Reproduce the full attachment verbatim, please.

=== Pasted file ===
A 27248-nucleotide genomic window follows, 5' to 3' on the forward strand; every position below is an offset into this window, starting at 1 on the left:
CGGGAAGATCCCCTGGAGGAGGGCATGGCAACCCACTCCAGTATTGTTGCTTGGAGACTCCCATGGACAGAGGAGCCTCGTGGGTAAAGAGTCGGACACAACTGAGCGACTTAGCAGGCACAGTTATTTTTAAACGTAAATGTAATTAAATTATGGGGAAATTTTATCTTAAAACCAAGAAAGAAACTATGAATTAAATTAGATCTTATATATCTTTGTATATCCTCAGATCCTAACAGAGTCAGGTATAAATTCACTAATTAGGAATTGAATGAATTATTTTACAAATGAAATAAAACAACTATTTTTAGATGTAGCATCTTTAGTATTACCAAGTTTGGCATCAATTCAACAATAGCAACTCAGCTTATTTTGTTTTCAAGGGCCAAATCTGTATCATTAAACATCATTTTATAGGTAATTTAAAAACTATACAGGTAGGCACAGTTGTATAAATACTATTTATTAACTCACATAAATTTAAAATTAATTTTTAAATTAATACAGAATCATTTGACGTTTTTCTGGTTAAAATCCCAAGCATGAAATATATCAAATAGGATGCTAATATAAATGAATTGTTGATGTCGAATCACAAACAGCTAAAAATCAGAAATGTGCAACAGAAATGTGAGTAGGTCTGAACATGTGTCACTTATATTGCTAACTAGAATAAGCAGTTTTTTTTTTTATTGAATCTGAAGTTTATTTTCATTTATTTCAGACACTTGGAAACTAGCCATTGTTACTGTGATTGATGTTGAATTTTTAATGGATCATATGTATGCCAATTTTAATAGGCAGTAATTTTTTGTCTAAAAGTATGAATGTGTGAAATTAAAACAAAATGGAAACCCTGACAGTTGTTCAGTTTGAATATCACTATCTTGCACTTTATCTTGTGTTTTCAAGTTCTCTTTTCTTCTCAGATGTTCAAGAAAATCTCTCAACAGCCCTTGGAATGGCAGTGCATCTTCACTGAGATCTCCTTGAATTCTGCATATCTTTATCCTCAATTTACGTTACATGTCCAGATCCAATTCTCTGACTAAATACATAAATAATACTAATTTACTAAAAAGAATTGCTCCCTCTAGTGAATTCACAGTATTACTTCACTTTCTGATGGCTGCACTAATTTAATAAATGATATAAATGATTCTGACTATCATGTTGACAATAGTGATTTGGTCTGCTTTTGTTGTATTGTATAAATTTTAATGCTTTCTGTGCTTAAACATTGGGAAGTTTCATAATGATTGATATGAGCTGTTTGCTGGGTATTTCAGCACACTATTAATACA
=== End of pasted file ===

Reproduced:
A 27248-nucleotide genomic window follows, 5' to 3' on the forward strand; every position below is an offset into this window, starting at 1 on the left:
CGGGAAGATCCCCTGGAGGAGGGCATGGCAACCCACTCCAGTATTGTTGCTTGGAGACTCCCATGGACAGAGGAGCCTCGTGGGTAAAGAGTCGGACACAACTGAGCGACTTAGCAGGCACAGTTATTTTTAAACGTAAATGTAATTAAATTATGGGGAAATTTTATCTTAAAACCAAGAAAGAAACTATGAATTAAATTAGATCTTATATATCTTTGTATATCCTCAGATCCTAACAGAGTCAGGTATAAATTCACTAATTAGGAATTGAATGAATTATTTTACAAATGAAATAAAACAACTATTTTTAGATGTAGCATCTTTAGTATTACCAAGTTTGGCATCAATTCAACAATAGCAACTCAGCTTATTTTGTTTTCAAGGGCCAAATCTGTATCATTAAACATCATTTTATAGGTAATTTAAAAACTATACAGGTAGGCACAGTTGTATAAATACTATTTATTAACTCACATAAATTTAAAATTAATTTTTAAATTAATACAGAATCATTTGACGTTTTTCTGGTTAAAATCCCAAGCATGAAATATATCAAATAGGATGCTAATATAAATGAATTGTTGATGTCGAATCACAAACAGCTAAAAATCAGAAATGTGCAACAGAAATGTGAGTAGGTCTGAACATGTGTCACTTATATTGCTAACTAGAATAAGCAGTTTTTTTTTTTATTGAATCTGAAGTTTATTTTCATTTATTTCAGACACTTGGAAACTAGCCATTGTTACTGTGATTGATGTTGAATTTTTAATGGATCATATGTATGCCAATTTTAATAGGCAGTAATTTTTTGTCTAAAAGTATGAATGTGTGAAATTAAAACAAAATGGAAACCCTGACAGTTGTTCAGTTTGAATATCACTATCTTGCACTTTATCTTGTGTTTTCAAGTTCTCTTTTCTTCTCAGATGTTCAAGAAAATCTCTCAACAGCCCTTGGAATGGCAGTGCATCTTCACTGAGATCTCCTTGAATTCTGCATATCTTTATCCTCAATTTACGTTACATGTCCAGATCCAATTCTCTGACTAAATACATAAATAATACTAATTTACTAAAAAGAATTGCTCCCTCTAGTGAATTCACAGTATTACTTCACTTTCTGATGGCTGCACTAATTTAATAAATGATATAAATGATTCTGACTATCATGTTGACAATAGTGATTTGGTCTGCTTTTGTTGTATTGTATAAATTTTAATGCTTTCTGTGCTTAAACATTGGGAAGTTTCATAATGATTGATATGAGCTGTTTGCTGGGTATTTCAGCACACTATTAATACA